Unlike wine, beer, and orange juice (which we love, one and all!), saké is sulfite-free. About 1% of the general population and 5% of asthmatics suffer a reaction from sulfites, often resulting in severe headaches. If this sounds like you or someone you know, give premium saké a try! You’ll be glad you did!!
Premium saké contains practically no congeners – the impurities and byproducts of fermentation in alcoholic beverages thought to cause hangovers. The main source of congeners in saké is proteins and fatty acids found in the outer portion of the rice. In premium saké, rice is milled to such a high degree that most congeners are eliminated. In our own experience, when consumed in moderation (wink, wink, nudge, nudge), premium saké is virtually hangover-free! In Japan, they say, “You know good saké the next morning.”
Saké has only about 1/3 as much acid as wine, so there’s no tendency for reflux and the “sour stomach” one can experience after drinking wine. Easy on the throat and stomach, premium saké goes down smooth and easy.
According to a 10-year study, in which he compared Japan’s low death rate from cirrhosis of the liver and liver cancer to that of other countries, Akita (Japan) University’s Dr. Takizawa concluded that the person who drinks saké moderately every day has a low risk of being diagnosed with such cancer.
Amongst alcoholic beverages, saké contains the most amino acids. Takizawa- sensei injected amino acids from saké to cancerous bladder, prostate, and uterine cells. He found that amino acids play a role in preventing cancer, shrinking cancer cells, and, in some cases, killing cancer cells. In response to these results, the Japan National Cancer Research Institute conducted a 16-year study of its own. They picked 265,000 healthy adults from all over Japan to monitor the risk of cancer during that time period. According to the results of this study, the person who smokes, drinks alcohol, and eats more meat than vegetables every day has the highest risk of being diagnosed with cancer. However, they also found that those who drink saké moderately every day have a lower risk of cancer than those who don’t drink saké at all.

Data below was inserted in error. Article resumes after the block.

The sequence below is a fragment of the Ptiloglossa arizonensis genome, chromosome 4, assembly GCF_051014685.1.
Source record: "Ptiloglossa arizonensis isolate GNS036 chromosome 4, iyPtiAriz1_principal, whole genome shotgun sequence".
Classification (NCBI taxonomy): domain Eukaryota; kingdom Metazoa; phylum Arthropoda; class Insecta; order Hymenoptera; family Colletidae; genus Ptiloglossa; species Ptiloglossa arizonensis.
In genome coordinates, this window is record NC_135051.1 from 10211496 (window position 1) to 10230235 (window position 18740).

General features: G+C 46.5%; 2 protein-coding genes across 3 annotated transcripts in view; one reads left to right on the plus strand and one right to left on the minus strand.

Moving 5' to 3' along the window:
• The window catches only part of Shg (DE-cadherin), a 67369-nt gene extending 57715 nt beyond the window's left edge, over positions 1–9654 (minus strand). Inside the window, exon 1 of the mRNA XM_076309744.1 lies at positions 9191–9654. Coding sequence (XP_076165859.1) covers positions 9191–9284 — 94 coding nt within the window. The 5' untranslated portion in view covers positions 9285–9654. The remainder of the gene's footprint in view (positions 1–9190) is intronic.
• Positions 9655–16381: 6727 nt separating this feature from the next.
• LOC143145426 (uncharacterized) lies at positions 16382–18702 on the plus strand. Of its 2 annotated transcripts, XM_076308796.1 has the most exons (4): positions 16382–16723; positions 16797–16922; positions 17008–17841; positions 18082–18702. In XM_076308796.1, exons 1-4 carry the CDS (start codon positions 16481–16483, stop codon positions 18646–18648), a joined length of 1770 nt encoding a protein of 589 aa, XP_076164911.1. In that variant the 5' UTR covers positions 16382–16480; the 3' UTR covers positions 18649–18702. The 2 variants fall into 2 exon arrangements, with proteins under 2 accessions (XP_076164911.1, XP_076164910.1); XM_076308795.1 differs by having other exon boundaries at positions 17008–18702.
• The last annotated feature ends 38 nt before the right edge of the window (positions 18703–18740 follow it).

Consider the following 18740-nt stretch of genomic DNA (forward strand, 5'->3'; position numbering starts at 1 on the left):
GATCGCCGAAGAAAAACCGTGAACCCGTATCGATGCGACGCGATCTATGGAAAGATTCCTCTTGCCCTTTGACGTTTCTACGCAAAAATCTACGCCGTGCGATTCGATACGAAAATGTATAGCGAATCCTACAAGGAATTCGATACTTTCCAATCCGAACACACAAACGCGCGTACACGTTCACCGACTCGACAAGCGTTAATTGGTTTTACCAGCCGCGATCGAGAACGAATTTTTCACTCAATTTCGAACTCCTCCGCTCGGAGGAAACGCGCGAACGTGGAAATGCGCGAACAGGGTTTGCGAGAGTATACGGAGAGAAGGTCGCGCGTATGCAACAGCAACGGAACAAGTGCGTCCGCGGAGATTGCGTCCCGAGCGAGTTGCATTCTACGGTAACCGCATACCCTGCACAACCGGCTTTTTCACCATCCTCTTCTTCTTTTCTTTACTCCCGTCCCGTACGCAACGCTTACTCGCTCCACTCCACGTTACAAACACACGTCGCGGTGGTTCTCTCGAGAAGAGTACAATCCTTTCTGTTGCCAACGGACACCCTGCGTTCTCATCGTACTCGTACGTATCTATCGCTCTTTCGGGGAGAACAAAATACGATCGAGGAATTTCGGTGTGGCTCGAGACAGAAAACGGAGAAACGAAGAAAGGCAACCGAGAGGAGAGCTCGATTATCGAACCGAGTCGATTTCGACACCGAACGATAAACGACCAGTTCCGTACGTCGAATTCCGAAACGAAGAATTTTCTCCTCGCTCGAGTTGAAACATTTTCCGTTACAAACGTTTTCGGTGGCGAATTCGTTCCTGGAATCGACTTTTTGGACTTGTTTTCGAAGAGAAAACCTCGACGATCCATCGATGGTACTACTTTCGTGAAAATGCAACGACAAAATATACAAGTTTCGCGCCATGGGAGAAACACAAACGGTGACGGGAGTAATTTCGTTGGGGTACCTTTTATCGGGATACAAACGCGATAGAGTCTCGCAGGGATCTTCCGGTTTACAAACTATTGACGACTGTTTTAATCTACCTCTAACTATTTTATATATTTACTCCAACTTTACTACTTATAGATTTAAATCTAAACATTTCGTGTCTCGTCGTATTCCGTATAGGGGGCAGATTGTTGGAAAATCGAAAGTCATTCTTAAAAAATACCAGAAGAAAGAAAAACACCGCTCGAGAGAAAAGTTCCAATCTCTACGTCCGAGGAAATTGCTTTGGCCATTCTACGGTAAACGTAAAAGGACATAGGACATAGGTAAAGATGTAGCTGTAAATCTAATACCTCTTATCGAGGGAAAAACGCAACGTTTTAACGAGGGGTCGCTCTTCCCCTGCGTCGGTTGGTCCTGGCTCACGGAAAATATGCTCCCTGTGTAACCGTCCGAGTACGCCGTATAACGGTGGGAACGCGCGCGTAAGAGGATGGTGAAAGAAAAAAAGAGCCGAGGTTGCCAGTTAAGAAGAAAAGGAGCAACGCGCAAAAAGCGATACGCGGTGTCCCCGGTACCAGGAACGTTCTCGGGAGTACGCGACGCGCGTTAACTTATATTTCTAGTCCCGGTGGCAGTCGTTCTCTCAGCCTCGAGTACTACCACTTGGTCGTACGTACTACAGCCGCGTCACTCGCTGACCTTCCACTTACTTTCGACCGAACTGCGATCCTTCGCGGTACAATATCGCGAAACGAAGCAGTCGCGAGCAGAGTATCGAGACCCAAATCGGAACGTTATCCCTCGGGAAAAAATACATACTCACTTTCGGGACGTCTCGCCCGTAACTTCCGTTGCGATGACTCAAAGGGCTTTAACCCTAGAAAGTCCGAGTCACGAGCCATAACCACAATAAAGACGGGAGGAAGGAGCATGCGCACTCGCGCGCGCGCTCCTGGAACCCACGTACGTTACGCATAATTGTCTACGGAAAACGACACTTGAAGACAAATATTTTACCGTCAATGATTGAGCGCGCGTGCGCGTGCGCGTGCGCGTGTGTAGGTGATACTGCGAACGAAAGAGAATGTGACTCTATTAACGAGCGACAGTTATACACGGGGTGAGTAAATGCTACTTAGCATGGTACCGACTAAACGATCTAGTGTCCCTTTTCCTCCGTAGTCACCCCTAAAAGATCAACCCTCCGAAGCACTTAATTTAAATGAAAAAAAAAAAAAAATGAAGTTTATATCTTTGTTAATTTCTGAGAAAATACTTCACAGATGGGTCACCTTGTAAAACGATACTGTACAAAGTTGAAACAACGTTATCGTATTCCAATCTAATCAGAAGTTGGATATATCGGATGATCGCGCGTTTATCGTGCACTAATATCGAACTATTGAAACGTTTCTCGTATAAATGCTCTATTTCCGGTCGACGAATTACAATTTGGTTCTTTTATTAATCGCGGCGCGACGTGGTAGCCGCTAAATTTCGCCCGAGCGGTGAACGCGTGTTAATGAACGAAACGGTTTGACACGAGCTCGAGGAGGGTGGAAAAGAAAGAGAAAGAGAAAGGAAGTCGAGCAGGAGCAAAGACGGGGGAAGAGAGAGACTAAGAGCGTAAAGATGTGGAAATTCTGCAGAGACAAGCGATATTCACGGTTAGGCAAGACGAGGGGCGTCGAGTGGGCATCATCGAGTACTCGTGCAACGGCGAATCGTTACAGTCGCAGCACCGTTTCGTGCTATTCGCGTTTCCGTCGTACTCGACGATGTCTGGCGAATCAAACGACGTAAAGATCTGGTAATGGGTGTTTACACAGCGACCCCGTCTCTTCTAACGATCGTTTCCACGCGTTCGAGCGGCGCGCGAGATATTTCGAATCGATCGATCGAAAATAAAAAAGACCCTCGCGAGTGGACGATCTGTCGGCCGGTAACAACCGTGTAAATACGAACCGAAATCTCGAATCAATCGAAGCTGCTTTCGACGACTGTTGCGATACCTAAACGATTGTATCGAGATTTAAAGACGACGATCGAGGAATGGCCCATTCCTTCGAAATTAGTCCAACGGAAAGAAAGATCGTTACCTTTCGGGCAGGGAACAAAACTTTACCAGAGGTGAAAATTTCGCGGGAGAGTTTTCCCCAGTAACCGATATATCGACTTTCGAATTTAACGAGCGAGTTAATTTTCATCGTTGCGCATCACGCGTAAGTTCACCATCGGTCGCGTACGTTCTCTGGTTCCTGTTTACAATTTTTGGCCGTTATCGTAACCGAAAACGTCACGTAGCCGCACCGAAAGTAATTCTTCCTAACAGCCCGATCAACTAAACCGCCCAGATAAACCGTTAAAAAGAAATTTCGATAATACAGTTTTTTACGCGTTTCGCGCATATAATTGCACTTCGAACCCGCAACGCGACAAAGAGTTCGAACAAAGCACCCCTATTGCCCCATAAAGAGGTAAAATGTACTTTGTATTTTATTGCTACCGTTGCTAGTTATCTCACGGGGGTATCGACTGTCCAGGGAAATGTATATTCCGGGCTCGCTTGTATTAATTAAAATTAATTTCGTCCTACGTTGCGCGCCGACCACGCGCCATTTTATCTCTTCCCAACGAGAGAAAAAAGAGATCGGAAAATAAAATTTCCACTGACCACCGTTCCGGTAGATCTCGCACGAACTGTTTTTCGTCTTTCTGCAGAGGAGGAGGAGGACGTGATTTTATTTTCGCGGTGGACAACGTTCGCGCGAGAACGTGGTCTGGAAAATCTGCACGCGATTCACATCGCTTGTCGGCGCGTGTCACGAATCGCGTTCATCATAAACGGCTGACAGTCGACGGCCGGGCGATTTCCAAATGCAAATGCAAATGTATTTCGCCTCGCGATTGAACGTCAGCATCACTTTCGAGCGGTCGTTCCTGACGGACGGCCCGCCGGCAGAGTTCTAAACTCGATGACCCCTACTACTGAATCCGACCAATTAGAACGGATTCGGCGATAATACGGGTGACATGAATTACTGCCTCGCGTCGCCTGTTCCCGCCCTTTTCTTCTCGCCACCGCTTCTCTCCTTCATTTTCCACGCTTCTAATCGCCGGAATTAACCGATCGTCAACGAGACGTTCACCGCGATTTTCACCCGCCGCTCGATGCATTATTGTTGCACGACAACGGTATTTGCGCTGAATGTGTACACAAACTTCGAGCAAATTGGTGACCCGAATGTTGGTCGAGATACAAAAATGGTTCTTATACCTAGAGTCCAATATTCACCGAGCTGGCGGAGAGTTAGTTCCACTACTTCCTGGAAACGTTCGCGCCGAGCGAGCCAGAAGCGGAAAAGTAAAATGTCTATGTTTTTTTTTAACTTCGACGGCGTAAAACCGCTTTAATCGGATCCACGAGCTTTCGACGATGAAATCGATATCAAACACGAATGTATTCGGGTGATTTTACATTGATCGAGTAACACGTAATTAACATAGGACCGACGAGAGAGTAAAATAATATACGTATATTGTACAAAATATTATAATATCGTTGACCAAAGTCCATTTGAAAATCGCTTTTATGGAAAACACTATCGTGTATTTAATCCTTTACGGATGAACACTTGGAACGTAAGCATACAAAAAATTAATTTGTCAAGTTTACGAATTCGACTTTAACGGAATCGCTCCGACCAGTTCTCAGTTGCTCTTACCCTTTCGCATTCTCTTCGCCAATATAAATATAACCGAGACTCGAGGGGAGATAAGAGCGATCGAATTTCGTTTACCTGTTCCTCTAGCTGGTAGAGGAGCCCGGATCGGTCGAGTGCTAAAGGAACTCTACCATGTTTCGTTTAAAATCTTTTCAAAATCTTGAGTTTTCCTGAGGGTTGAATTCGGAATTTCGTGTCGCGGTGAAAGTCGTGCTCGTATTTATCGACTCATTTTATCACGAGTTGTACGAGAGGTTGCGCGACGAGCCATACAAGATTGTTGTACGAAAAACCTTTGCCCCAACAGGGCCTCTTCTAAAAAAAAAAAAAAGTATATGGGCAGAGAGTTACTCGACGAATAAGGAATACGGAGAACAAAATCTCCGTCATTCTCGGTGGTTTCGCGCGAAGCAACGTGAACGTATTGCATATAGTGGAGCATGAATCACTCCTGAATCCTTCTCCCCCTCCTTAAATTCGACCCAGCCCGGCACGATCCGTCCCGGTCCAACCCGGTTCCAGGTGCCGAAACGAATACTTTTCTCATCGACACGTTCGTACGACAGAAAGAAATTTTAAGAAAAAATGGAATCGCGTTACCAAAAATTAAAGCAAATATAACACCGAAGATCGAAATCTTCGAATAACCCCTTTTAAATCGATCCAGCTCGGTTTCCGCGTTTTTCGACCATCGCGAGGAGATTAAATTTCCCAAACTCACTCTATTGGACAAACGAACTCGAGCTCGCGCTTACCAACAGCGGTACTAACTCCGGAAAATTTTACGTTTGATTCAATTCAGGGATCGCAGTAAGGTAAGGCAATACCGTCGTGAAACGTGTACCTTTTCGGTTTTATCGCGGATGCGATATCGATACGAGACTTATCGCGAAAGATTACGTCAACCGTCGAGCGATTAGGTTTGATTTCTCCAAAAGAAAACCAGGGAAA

Medical researchers recommending daily saké consumption for cancer prevention?
We’ll drink to that!
Heart disease symptoms such as angina pectoris, as well as heart attacks, are due to atherosclerosis (hardening) of the arteries. This atherosclerosis is hastened by increased cholesterol. The balance of good cholesterol (HDL) and bad cholesterol (LDL) is the key to preventing the development of atherosclerosis. Even if one’s total cholesterol is high, he can reduce the risk of getting atherosclerosis by increasing good cholesterol, which loosens the bad cholesterol sticking to blood vessels and takes it to the liver. Several studies show that components from saké increase good cholesterol. In a study conducted by Dr. Watanabe from the Advanced Age Disease Research Institute in Japan, he compared males between the ages of 40 and 59. Among those who don’t drink saké at all, those who drink saké occasionally, those drinking less than 12 oz. of saké a day, and those drinking more than 12 oz. of saké every day, he found the most good cholesterol in the group of people who drink more than 12 oz. of saké every day.
The guy’s a doctor and he’s telling us that it’d be better if we drank a few glasses of saké every day? We love him!!!
There is reason to believe there is a component in saké that actually lowers the sugar level in the blood, similar to insulin. Diabetes is a disease that increases the sugar level in the blood due to an insufficiency of the hormone insulin, which converts sugar in the blood to energy. Professor Okuda from the Medical Department of Ehime University in Japan conducted research to study the connection between saké and diabetes. He injected a distilled extract of saké lees (produced after pressing the saké mash to get clear sake), into fat cells to see the reaction. He found that a component in saké lees allows fat cells to absorb blood sugar, thus lowering the level of sugar in the blood. This insulin-like substance in saké lees contains adenosine, which promotes dilation of the arteries.
Given the choice between a shot of insulin and a shot of saké, we’ll take the saké!
One definition of aging has to do with the deterioration of blood circulation. As you age, blood vessels get thinner and harder, making them easier to become clogged, which eventually can cause heart attacks and other serious health problems. Saké has been found to help stimulate the heart and improve blood circulation. Studies have also shown that saké increases the amount of HDL-C (good cholesterol), which seems to help protect against cardiovascular diseases.